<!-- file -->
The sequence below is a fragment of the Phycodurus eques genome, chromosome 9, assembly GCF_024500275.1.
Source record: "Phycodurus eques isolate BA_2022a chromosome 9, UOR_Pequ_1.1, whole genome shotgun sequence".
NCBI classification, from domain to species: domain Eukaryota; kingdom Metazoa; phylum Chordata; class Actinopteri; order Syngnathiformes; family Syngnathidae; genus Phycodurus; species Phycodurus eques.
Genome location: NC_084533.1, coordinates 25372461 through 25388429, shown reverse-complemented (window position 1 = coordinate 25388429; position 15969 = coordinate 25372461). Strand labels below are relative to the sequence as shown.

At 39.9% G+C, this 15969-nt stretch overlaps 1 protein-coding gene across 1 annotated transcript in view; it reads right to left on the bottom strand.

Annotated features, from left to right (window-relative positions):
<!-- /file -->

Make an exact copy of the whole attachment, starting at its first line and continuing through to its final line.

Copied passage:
The sequence below is a fragment of the Phycodurus eques genome, chromosome 9, assembly GCF_024500275.1.
Source record: "Phycodurus eques isolate BA_2022a chromosome 9, UOR_Pequ_1.1, whole genome shotgun sequence".
NCBI classification, from domain to species: domain Eukaryota; kingdom Metazoa; phylum Chordata; class Actinopteri; order Syngnathiformes; family Syngnathidae; genus Phycodurus; species Phycodurus eques.
Genome location: NC_084533.1, coordinates 25372461 through 25388429, shown reverse-complemented (window position 1 = coordinate 25388429; position 15969 = coordinate 25372461). Strand labels below are relative to the sequence as shown.

At 39.9% G+C, this 15969-nt stretch overlaps 1 protein-coding gene across 1 annotated transcript in view; it reads right to left on the bottom strand.

Annotated features, from left to right (window-relative positions):